Homer Plessy Biography

Homer Plessy, a French-speaking American person of color from Louisiana, played a significant role in the landmark Supreme Court case ‘Plessy v. Ferguson’. As a member of the civil rights group, the Comité des Citoyens, Plessy bravely challenged racial segregation laws by attempting to travel in the whites-only passenger car. Despite being one-eighth African-American but appearing white, Plessy was arrested and his case was dismissed by Judge John Howard Ferguson. This decision ultimately upheld the Jim Crow system and led to separate school systems for whites and blacks. However, the tide turned with the 1954 Supreme Court decision in ‘Brown v. Board of Education’ and the federal Civil Rights Act of 1964, which reversed the Plessy decision and fought against racial discrimination.

Quick Facts

  • Also Known As: Homer Adolph Plessy
  • Died At Age: 62
  • Family:
    • Spouse/Ex-: Louise Bordenave Plessy (m. 1888)
    • Father: Joseph Adolphe Plessy
    • Mother: Rosa Debergue
  • Born Country: United States
  • Occupation: Civil Rights Activist
  • Died on: March 1, 1925
  • U.S. State: Louisiana
  • City: New Orleans, Louisiana

Childhood & Early Life

Homer Adolph Plessy was born on March 17, 1862, in the French-speaking Creole community in New Orleans, Louisiana, United States. His parents were carpenter Joseph Adolphe Plessy and seamstress Rosa Debergue. Homer’s grandfather, Germain Plessy, was a white man from France who had married Catherine Mathieu, a free woman of color.

Homer lost his father at the age of seven, and his mother later married Victor M. Dupart, a post office clerk and shoemaker. Homer worked as a shoemaker at Patricio Brito’s shoe-making business during the 1880s. He was also influenced by his stepfather’s involvement in the 1873 Unification Movement, which aimed to establish principles of equality in Louisiana. In 1887, Homer became vice-president of the Justice, Protective, Educational, and Social Club, which sought to reform public education in New Orleans.

Arrest & Trial

Homer Plessy was a member of the Comité des Citoyens, a group that advocated for equal civil rights for all races. The group opposed the Separate Car Act of 1890, which required train companies to have separate cars for blacks and whites. In 1892, Plessy volunteered to participate in a civil disobedience plan devised by the committee. He bought a first-class ticket on a train and sat in the whites-only passenger car, refusing to move to the black-only car when asked by the conductor. He was arrested and imprisoned, and later fined $25 by Judge John Howard Ferguson.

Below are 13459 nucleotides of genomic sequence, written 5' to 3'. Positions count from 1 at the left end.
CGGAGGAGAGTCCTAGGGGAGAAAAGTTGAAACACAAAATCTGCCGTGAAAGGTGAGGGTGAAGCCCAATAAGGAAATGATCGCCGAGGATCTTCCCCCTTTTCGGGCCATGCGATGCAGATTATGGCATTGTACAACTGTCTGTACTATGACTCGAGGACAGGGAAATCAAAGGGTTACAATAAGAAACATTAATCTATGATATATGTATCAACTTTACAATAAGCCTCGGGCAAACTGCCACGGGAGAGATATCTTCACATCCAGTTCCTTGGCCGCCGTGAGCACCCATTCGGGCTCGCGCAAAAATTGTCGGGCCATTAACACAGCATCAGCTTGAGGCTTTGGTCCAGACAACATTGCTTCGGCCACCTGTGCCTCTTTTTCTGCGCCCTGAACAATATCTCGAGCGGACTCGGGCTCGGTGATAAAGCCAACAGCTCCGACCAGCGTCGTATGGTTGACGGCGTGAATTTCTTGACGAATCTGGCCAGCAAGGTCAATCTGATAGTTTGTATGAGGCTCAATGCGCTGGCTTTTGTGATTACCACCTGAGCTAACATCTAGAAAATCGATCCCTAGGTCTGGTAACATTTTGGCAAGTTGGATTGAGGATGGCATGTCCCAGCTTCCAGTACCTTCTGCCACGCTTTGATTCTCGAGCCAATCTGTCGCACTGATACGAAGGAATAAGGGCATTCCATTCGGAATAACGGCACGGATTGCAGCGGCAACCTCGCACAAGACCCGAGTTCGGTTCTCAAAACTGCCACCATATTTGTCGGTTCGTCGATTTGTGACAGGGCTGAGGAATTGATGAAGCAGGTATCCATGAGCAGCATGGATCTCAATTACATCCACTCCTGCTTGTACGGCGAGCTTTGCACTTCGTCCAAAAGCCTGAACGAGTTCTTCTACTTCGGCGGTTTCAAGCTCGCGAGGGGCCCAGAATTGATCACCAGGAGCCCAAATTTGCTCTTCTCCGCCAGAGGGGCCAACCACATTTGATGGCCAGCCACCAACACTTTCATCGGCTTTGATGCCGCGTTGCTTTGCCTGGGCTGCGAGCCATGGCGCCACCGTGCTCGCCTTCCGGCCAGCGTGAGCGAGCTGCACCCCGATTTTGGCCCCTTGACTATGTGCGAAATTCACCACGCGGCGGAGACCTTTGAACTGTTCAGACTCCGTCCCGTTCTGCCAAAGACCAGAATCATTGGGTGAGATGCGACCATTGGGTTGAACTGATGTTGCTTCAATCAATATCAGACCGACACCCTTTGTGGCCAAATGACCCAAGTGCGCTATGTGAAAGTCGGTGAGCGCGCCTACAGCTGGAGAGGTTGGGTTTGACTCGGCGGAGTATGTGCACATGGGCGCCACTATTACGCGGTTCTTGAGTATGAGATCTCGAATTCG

Plessy appealed the ruling to the Louisiana State Supreme Court, but they upheld Ferguson’s decision. However, they issued him a writ of error, allowing the case to be taken to the US Supreme Court. In 1896, the Supreme Court heard the case, known as ‘Plessy v. Ferguson’. The majority opinion, delivered by Justice Henry Billings Brown, upheld the constitutionality of Louisiana’s separate car law. This ruling legalized racial segregation and perpetuated separate school systems for the next half century.

Family & Personal Life

In 1888, Homer Plessy married Louise Bordenave, and they had three children together. After the unsuccessful challenge to the Jim Crow system, Plessy returned to a quieter life but remained active in the community’s social organizations. He worked as a shoemaker, laborer, clerk, and insurance agent. Plessy passed away at the age of 62 in 1925 and was buried in St. Louis Cemetery No.1.

In honor of his contributions to civil rights movements, the Louisiana House of Representatives and the New Orleans City Council observed the first Homer Plessy Day on June 7, 2005. In 2009, the Plessy and Ferguson Foundation was established by Keith Plessy, Homer’s great-grandson, and Phoebe Ferguson, a descendant of Judge Ferguson. They placed a historical marker at the site where Homer Plessy was arrested to commemorate the civil rights disobedience event.

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